The fable, in verse or prose, is a short story intended to give a life lesson in a pleasant way. It is usually a fictional tale of naive and allegorical composition, featuring talking animals, human beings or other animal-like but personified entities.  

Its origin is to be found first of all in the oral tradition. It is generally considered that it became a literary genre with the Greek poet Aesop (620 – 524 BC). La Fontaine renewed the genre with his style and freedom of inspiration.

The European dimension of this literary work (inspiration, literary trend, posterity)

The sources of inspiration for his Fables are multiple: ancient texts of moral value, tales and fables of the Indian tradition, French texts of the Renaissance.  

La Fontaine imitates this very old and traditional genre in a very personal way: as an ironic and lucid moralist, as a storyteller who transcends the classical apologue by his charm and originality. 

The innovation and the great originality brought to the genre have left their mark in France and abroad. The “Fables” are illustrated, transposed and adapted into music.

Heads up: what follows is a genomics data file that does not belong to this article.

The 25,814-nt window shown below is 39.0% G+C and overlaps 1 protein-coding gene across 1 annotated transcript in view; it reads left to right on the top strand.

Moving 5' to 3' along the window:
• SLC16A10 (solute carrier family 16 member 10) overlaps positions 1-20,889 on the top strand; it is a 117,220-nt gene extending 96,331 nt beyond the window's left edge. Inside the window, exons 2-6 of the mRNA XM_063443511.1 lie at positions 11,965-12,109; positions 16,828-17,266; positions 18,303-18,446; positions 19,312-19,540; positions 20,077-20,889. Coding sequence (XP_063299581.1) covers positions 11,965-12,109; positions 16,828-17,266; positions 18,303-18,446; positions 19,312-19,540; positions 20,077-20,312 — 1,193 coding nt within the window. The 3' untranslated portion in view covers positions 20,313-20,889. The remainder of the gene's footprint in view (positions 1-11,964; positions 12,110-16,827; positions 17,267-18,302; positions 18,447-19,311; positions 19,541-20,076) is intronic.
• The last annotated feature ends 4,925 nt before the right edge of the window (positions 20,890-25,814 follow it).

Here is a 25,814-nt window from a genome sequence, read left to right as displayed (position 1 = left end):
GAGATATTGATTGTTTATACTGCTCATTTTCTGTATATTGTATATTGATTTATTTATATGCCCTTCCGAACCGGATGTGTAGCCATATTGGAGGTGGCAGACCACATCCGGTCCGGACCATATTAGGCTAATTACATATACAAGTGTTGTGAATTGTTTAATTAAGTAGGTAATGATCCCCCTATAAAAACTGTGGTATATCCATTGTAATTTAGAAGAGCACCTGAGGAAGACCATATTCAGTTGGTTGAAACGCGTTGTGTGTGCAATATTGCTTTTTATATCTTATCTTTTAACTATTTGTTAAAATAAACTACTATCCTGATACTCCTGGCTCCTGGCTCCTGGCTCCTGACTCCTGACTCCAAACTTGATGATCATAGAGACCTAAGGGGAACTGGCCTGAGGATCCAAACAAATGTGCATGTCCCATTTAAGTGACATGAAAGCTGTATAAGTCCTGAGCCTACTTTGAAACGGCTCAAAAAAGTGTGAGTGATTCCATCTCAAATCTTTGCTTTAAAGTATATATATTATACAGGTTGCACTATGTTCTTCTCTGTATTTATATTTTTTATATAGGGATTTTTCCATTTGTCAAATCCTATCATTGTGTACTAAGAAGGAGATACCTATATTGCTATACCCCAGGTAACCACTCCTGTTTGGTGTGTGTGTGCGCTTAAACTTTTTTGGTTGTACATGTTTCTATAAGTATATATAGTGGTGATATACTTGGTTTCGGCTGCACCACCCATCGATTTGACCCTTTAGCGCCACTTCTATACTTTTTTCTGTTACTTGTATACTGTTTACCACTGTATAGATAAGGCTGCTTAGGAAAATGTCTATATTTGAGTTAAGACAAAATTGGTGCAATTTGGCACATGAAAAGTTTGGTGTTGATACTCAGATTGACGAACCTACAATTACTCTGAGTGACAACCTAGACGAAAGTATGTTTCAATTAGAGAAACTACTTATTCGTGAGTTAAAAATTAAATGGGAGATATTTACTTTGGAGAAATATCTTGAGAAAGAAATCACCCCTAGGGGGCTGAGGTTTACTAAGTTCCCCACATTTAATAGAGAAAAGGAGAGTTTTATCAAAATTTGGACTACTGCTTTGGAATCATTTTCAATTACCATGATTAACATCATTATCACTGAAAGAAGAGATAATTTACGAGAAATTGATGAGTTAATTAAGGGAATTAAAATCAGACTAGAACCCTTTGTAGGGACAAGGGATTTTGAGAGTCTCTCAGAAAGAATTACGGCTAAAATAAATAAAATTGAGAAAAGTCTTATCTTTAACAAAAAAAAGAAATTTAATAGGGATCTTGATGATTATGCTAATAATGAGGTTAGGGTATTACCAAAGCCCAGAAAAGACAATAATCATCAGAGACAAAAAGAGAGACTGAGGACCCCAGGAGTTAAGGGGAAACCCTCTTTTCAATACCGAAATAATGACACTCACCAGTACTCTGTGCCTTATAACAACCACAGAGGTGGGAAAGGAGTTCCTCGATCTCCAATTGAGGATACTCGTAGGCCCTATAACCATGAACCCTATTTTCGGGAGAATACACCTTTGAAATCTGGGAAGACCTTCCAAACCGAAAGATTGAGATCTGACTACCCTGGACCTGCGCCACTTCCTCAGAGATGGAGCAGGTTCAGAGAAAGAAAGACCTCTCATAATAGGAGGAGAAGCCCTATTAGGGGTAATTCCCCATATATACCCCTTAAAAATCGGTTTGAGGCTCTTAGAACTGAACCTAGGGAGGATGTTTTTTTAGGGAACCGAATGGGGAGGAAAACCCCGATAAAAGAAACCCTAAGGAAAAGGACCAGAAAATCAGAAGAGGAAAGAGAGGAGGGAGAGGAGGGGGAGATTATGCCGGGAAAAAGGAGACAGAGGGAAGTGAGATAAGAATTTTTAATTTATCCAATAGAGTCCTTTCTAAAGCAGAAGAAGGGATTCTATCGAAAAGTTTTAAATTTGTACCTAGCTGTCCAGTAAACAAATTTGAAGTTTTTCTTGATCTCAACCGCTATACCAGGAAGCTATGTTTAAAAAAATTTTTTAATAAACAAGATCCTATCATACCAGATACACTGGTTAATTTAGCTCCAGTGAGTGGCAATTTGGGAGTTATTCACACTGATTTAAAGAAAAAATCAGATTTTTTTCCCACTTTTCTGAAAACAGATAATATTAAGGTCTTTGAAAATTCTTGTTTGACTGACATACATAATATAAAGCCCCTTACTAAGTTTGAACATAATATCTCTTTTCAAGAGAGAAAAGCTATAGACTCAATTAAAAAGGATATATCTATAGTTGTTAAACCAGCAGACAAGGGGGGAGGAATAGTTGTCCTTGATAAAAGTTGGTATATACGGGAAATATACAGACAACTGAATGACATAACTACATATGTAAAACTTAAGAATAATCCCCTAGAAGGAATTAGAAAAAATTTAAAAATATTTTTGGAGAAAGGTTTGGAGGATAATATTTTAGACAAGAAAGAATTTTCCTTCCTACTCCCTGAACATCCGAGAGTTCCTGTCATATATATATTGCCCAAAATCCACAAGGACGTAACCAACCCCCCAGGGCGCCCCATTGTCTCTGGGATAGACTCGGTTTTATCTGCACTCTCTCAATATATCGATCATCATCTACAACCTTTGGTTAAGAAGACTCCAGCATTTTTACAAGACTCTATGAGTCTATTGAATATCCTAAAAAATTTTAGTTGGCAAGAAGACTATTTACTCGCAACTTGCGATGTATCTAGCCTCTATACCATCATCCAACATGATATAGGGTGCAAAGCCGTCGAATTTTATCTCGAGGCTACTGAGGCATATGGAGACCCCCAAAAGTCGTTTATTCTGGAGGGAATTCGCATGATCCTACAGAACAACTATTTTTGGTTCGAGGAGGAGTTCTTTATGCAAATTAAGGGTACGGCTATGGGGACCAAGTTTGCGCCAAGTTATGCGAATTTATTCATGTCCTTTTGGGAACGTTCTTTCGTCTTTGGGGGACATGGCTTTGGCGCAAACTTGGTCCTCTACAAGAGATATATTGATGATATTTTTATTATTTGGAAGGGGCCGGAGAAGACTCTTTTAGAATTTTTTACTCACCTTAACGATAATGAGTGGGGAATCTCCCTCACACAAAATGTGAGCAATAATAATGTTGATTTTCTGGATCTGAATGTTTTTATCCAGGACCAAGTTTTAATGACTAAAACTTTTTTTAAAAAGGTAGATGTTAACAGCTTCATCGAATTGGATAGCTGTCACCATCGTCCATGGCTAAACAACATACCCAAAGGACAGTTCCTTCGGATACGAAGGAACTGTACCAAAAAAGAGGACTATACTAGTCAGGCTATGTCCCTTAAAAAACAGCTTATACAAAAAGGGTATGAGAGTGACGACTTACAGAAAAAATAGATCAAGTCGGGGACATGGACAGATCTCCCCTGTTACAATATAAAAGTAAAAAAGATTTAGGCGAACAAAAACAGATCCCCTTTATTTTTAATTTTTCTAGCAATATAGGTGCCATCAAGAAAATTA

“The frog who wishes to be as big as the ox” is inspired by Aesop, Horace and Phaedra. It takes up the same theme with the same protagonists and follows the classic pattern of the fable. In addition, La Fontaine relates an anecdote made of an initial situation, adventures and a conclusion. La Fontaine innovates and modernises it by introducing versification, direct speech and developing morality. He criticizes vanity and human pride while adding a parallel with the society in which he lives. The fable is in fact brought to life by the present tense of the narrative, and punctuated by the exchange between the two frogs and the alternation between octosyllables, short verses, and alexandrines, long verses. The fable educates through its morality, while entertaining with a pleasant story that ends in a comical and unexpected way with the bursting of the Frog.